Chemiresistive Electronic Nose toward Detection of Biomarkers in Exhaled Breath

Hi Gyu Moon, Youngmo Jung, Soo Deok Han, Young Seok Shim, Beomju Shin, Taikjin Lee, Jin Sang Kim, Seok Lee, Seong Chan Jun, Hyung Ho Park, Chulki Kim, Chong Yun Kang

Research output: Contribution to journalArticlepeer-review

105 Citations (Scopus)


Detection of gas-phase chemicals finds a wide variety of applications, including food and beverages, fragrances, environmental monitoring, chemical and biochemical processing, medical diagnostics, and transportation. One approach for these tasks is to use arrays of highly sensitive and selective sensors as an electronic nose. Here, we present a high performance chemiresistive electronic nose (CEN) based on an array of metal oxide thin films, metal-catalyzed thin films, and nanostructured thin films. The gas sensing properties of the CEN show enhanced sensitive detection of H2S, NH3, and NO in an 80% relative humidity (RH) atmosphere similar to the composition of exhaled breath. The detection limits of the sensor elements we fabricated are in the following ranges: 534 ppt to 2.87 ppb for H2S, 4.45 to 42.29 ppb for NH3, and 206 ppt to 2.06 ppb for NO. The enhanced sensitivity is attributed to the spillover effect by Au nanoparticles and the high porosity of villi-like nanostructures, providing a large surface-to-volume ratio. The remarkable selectivity based on the collection of sensor responses manifests itself in the principal component analysis (PCA). The excellent sensing performance indicates that the CEN can detect the biomarkers of H2S, NH3, and NO in exhaled breath and even distinguish them clearly in the PCA. Our results show high potential of the CEN as an inexpensive and noninvasive diagnostic tool for halitosis, kidney disorder, and asthma.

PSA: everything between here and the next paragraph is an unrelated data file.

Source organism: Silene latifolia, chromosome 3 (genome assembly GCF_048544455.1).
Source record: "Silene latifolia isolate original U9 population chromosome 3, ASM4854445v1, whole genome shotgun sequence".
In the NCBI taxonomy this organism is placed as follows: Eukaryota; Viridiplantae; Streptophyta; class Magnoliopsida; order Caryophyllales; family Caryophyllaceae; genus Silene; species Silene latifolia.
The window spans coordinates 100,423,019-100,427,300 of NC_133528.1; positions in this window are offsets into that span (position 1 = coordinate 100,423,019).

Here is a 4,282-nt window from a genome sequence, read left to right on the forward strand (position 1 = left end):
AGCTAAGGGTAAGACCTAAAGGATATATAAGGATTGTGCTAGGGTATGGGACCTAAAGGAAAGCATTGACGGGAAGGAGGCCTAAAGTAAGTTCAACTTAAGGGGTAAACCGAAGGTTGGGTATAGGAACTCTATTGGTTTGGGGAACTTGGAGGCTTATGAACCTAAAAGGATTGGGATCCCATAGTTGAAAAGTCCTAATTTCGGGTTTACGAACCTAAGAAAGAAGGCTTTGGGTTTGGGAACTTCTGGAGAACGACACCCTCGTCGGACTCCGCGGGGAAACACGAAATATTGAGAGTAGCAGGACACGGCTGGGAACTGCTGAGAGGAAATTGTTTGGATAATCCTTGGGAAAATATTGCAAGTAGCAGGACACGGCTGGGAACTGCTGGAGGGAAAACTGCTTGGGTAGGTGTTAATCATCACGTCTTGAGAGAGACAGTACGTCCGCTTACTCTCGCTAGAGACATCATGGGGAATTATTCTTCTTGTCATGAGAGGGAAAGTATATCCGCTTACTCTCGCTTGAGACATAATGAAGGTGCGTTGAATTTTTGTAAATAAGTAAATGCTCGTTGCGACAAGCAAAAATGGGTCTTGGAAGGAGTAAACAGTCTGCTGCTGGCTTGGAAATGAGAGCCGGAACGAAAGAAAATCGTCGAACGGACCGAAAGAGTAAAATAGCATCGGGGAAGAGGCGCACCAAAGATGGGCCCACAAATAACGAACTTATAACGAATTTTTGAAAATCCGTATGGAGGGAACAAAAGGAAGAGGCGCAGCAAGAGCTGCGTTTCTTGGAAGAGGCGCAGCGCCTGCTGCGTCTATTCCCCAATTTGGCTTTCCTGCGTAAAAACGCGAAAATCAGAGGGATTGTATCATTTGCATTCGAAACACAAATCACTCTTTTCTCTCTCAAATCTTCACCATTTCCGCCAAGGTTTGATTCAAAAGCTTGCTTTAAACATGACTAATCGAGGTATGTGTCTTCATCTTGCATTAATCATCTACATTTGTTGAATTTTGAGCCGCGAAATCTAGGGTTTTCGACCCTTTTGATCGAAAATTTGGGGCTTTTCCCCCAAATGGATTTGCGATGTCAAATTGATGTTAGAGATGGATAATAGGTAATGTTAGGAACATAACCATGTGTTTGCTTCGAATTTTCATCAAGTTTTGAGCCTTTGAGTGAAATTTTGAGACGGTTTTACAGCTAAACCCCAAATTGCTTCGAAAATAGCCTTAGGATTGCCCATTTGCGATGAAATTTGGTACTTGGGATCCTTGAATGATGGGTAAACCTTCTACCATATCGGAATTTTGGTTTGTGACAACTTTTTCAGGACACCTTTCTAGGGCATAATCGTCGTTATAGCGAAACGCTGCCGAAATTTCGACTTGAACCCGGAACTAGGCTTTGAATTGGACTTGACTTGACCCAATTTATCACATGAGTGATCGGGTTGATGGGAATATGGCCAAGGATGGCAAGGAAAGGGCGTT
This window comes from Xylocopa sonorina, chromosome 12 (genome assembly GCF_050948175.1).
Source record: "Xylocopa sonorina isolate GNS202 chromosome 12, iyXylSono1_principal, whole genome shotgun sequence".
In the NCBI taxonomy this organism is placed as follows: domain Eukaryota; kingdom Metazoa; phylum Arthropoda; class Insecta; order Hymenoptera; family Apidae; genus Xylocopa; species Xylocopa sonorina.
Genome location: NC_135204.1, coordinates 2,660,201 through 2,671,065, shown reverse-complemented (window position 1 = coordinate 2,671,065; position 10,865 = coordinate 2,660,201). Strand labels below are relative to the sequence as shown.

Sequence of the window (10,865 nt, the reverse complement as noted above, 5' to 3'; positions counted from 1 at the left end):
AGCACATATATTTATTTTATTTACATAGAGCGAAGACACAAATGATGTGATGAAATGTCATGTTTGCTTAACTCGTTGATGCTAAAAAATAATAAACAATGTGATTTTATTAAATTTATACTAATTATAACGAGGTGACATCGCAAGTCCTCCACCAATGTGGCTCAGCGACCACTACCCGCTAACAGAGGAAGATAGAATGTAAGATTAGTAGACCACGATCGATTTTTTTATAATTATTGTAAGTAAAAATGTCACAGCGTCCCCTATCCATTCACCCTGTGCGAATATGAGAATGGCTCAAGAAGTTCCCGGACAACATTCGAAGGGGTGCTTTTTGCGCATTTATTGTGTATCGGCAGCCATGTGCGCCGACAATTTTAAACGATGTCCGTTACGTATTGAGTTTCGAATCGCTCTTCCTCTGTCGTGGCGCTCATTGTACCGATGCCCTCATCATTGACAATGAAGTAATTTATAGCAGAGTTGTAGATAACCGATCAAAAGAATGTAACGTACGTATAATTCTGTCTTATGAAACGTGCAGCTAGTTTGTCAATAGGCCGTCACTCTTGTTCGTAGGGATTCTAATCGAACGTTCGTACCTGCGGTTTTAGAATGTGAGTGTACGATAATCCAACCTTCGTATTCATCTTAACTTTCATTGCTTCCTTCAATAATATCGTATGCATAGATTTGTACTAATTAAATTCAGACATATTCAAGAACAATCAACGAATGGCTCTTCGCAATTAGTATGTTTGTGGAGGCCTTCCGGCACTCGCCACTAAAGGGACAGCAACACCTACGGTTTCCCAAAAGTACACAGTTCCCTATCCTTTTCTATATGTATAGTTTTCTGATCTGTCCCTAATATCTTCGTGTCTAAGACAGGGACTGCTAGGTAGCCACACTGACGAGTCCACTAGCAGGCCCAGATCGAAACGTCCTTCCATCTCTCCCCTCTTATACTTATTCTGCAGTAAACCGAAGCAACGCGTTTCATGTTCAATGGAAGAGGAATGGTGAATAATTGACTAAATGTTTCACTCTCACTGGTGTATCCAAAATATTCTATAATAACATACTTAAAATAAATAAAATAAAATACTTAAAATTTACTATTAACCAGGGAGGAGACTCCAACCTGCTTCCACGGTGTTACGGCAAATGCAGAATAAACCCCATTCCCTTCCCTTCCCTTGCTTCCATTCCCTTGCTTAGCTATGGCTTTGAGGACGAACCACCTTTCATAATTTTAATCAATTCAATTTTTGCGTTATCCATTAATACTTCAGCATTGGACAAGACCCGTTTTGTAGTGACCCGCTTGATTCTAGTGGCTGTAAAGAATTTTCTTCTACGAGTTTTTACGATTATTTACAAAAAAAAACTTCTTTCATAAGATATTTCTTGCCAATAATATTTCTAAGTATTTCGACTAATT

Original languageEnglish
Pages (from-to)20969-20976
Number of pages8
JournalACS Applied Materials and Interfaces
Issue number32
Publication statusPublished - 2016 Aug 17

Bibliographical note

Publisher Copyright:
© 2016 American Chemical Society.

All Science Journal Classification (ASJC) codes

  • General Materials Science


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